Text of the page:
What better way to enjoy the great outdoors than to go for a hike at the Bob Jones Nature Center and Preserve.
It’s a great place for nature lovers to unplug and take in the environment while getting in a good work out.
The park has three different trails, the Walnut Grove National Recreation Trail, the Bluebird Trail and the Grapevine Lake Trail which can be accessed from the Bluebird Trail.
Are you a first-time hiker? No worries! BJNCP offers fun programs, activities and classes for those who would like to learn more.
On November 14, BJNCP is offering a class for young hikers as part of the Bowmen Day Hike Series. This introductory course will cover eco-responsible hiking traditions such as “leave no trace,” trail etiquette, safety measures and other important outdoor skills.
If you prefer to hike solo or consider yourself an expert, the Bluebird Trail is great place to start. The trail features interpretive and interactive signage with information about birds and other local wildlife so you can have fun and learn something new while you’re getting in your steps. So, grab a bottle of water, strap up your boots and head out to BJNCP for a hike!
A downloadable trail map can be found on our website.
For more information about programs and courses at the BJNCP, visit www.ExperienceSouthlake.com.
In Southlake, Bob Jones’s name is on a park, nature center and road, but who was he? An exhibit now open through September 4 at Southlake Town Hall, presented by the Southlake Historical Society, will tell the remarkable story of Bob Jones (1850-1936) and his wife, Almeady Chisum Jones (1857-1949). It’s called “Bob and Almeady Chisum Jones: A true story of resilience, courage and success.”
The exhibit will be displayed in the lobby of Town Hall and in the Southlake Public Library during regular business hours. The exhibit is free and open to the public.
Both Bob Jones and Almeady Chisum Jones, had white fathers and mothers who were slaves and grew up on the Texas frontier. Bob’s father brought him to southern Denton County in about 1860. After the war, Bob drove cattle along the Chisholm Trail and later built a prosperous ranch and farm on the Denton-Tarrant County line. In 1858, Almeady and her mother and sister were given to cattle baron John Chisum as collateral for $814 worth of cattle being driven to California. She thought of Chisum as her father.
Bob and Almeady married in 1875 and had 10 children.
“Bob and Almeady were exceptional people, able to make their way through a diﬃcult world. They earned the trust and respect of all who knew them,” said historical society president Connie Cooley. “They valued God, family and education. They took pride in who they were.”
Today, most of the couple’s 1,000-plus acres are under Lake Grapevine, which was built between 1947-1952. In 1948, their two youngest sons, Jinks and Emory, established Grapevine Auction Sales at the southeast corner of Highway 114 and what was then called White’s Chapel Road. Their wives, Lula and Elnora, ran a cafe that is thought by historians to be the ﬁrst integrated cafe in Texas. For years, the auction barn was the largest business in Southlake.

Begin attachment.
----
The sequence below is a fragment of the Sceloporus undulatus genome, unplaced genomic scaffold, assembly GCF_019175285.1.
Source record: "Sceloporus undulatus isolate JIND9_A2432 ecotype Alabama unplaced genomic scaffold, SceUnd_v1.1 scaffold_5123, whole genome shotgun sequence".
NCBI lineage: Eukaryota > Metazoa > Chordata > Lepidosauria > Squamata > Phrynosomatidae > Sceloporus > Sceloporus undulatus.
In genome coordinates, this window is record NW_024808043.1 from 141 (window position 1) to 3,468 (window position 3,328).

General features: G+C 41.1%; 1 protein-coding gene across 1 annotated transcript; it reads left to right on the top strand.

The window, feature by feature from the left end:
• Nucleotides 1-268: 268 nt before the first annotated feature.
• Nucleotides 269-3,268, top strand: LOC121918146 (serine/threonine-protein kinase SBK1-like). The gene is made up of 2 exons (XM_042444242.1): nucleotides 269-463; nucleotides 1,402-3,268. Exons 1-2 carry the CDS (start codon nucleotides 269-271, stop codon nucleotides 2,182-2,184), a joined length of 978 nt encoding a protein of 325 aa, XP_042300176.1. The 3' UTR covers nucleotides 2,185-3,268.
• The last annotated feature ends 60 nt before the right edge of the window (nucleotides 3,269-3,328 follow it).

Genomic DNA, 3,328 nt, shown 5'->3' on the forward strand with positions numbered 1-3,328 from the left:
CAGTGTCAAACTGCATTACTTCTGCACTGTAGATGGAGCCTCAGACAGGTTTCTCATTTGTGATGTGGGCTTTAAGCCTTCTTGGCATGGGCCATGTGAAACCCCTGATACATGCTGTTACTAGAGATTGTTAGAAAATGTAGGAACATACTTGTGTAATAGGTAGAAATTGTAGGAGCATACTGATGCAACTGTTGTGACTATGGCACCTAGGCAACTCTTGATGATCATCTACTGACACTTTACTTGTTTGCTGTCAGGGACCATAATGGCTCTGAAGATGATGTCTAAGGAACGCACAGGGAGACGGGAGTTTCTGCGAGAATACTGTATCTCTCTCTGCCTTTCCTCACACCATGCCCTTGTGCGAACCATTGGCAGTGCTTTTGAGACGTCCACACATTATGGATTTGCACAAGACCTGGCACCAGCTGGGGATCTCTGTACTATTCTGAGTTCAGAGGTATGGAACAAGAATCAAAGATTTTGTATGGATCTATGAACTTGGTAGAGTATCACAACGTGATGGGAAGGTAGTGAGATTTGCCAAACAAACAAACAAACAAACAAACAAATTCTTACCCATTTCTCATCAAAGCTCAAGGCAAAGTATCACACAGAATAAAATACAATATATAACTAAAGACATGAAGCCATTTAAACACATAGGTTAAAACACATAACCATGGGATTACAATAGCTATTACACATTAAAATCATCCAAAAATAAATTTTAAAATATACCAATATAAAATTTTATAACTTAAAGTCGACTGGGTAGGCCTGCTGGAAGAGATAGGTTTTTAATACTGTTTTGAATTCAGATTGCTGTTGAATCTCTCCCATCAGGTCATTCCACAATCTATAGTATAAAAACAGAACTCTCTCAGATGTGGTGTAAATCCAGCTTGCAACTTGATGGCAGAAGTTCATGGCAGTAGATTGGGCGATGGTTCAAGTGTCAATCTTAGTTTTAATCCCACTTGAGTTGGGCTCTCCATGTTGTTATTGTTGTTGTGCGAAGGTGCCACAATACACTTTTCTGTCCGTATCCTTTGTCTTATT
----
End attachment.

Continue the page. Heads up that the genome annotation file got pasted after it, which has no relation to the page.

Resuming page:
Bob Jones Road was named in the 1970s. In 1988, the City annexed land up to Lake Grapevine that included former Bob Jones property. Bob Jones Park opened in 1998 and the Nature Center & Preserve opened in 2008. Much of the original Jones homestead that is not under water is part of the nature center.
In gathering information about the Joneses, “We were lucky that amateur historians had interviewed Jones family members over the years,” said Anita Robeson, SHS historian. “This year the Jones family has shared with us memories, pictures, clothing, letters, legal records and other items that give fresh insight into the family’s story.”
“Letters written to Bob by his father, clothing Bob wore at his wedding, a lovely hand-sewn dress worn by one of his daughters, a poll tax receipt and other items will be on display,” she said.
This is the sixth summer exhibit presented by the Southlake Historical Society. Past topics have included old Southlake photos and the stories they tell; private airstrips in Southlake from about 1950-1980; Denton County history through the eyes of a cattle baron, outlaws, lawmen, church ladies and former slaves; How the War “over there” (World War I) impacted now-Southlake and Texas; and the Centennial of Carroll Hill School, the Birthplace of Carroll ISD and the City of Southlake. Each topic is chosen a year in advance.
To read more about the Jones family, see www.southlakehistory.org.
Southlake Library and Bob Jones Nature Center are hosting an autumn festival at the Preserve on Saturday, October 26 from 10 am – 1 pm.
Celebrate the beauty of autumn at Bob Jones Nature Center and Preserve. This Saturday, bring your family out for the Hoot & Howl Fall Festival where you can enjoy an easy nature hike with storytellers on the trail. Explore the Inspiration Station with cool animals and artifacts to discover. There will be music, seasonal treats and great places to get that family photo.
The festival runs from 10 am – 1 pm and is open to the public. Handicapped parking and limited regular parking will be available at the Nature Center. Additional parking with shuttle or trail access to the festival will be at the Bob Jones Equestrian Center parking area. Wear comfortable walking shoes and bring the kids’ off-road strollers to enjoy the trails. Perfect for families with young children. Free event.
Bob Jones Nature Center & Preserve
355 Bob Jones Rd, Southlake, TX 76092
Bob Jones Equestrian Center Parking
Corner of White Chapel & Bob Jones Road
Shuttle or trail access to the festival
Turn off your screens and head outside for summer adventures at the Bob Jones Nature Center!
Summer programs at the Bob Jones Nature Center offer exciting and educational nature experiences for kids of all ages.
Join our group of explorers as we learn how insects help our planet. We will learn about pollinators and the job they do to help nature create food for humans. After a fun introduction to entomology (the study of insects), we will create models of winged and terrestrial insects. We will also do observations of nature in the grassy areas. We will not capture insects, and we will respect their habitat.
Date: June 10 – 14
Time: 1:00 p.m. – 4:00 p.m.
Resident Fee: $146
Non-Resident Fee: $183
Ages: 3 – 5
Click here to learn more and register.
Little Wilderness School teaches medicine, science and the importance of health in an entertaining, exciting and fun way. This camp teaches children about some dangers in the wild and how to safely handle a medical situation. For example, students will learn about snake bites and hypothermia as well as how to tie a tourniquet, splint a broken leg, filter dirty water and treat bug bites. Each session is led by a trained Little Medical School instructor. Each child will receive a diploma, disposable lab coat, LMS bandanna, thermal blanket and so much more.